- From the Gospel: Matthew 9:35-10:2
- Psalm 116 (VU p. 836)
- From the Letters of the Early Church: Romans 5:1-8
The Hymns for this week are:
- 222 Come Let Us Sing
- 624 Give to Us Laughter
- 508 Just As I Am
- 649 Walk With Me
The sermon title is Producing Character
Early Thoughts: How do we learn character? How do we teach it? How do we become people of good character?
There is so much to preach in the passage from Romans. There is in it the basis for the Reformation doctrine of justification by faith. THere is space to talk about forgiveness and redemption. But the passage that jumped out at me this week was right in the middle of the passage
3But that's not all! We gladly suffer, because we know that suffering helps us to endure. 4And endurance builds character, which gives us a hope 5that will never disappoint us.Here we have one reason that life includes suffering, a reason that we have likely heard before. Suffering builds character!
Building character is a tricky thing to define or describe. Countless parents have agonized over how best to raise children "of good character". Last month at the Conference Annual meeting we passed a motion which affirmed the Manitoba Department of Education for developing a character education piece of the curiculum. (In it's original form this motion called on the government to create such a thing -- until it was pointed out that they already had.)
But even then it is hard to say what that means. Does building charcter mean creating people who meekly submit to authority, children who are compliant and obedient? Partly. But part of being a person of character means standing up against authority. It means asking questions. It means standing for what is right even when it isn't popoular. Is that what our character education efforts create?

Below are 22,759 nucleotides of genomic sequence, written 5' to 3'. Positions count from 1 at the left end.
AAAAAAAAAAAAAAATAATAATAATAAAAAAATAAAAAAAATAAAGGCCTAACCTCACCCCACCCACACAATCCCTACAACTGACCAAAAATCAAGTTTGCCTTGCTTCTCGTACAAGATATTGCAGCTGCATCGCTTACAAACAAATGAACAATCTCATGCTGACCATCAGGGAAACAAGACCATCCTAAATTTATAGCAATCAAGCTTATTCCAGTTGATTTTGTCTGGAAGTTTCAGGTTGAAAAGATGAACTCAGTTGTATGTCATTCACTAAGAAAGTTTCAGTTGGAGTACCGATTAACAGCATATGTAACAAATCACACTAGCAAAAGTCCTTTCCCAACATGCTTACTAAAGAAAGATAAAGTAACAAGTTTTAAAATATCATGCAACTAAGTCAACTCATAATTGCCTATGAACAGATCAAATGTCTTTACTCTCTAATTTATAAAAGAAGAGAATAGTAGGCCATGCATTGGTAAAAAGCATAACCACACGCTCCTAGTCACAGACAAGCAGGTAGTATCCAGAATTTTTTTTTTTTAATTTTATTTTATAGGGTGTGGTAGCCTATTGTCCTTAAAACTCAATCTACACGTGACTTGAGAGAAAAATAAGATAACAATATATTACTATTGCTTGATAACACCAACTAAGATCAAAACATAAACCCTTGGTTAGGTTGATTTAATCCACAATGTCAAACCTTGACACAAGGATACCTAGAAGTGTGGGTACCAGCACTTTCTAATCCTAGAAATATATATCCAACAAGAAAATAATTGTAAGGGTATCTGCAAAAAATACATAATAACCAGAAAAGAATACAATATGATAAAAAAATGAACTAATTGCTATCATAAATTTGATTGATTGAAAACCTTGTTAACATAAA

But back to Paul. Paul says that suffering leads to endurance which leads to character. And I think there is (some) wisdom there. Character comes over time. Character comes with a degree of trial and error. Character, in the end, can't really be taught but its development can/should/must be encouraged. So yes, suffering bears some role. When we never struggle in life we lose a chance for some of that trial and error, for some of that development. At the same time we have to be careful not to over-emphasize the growth potential in suffering. When we do that we have a tendency to minimize the negative. It can be a great way to avoid asking ourselves why people suffer (and the courage ask and act on that question is a measure of our character).
It is easy to lose hope in our society. Reading or watching the news gives us a litany of sadness and all too often highlights the brokenness of the world. But then there is that last step in Paul's list. Building character leads to hope. When we cultivate character development in ourselves, in our children, in our neighbour's, in all the world there is hope. People of character are the ones who can steer the changes of our society. And that is indeed cause for hope.
Join us on Sunday as we talk about what it means to preduce people of character. Of course we might need to figure out what a person of character is first.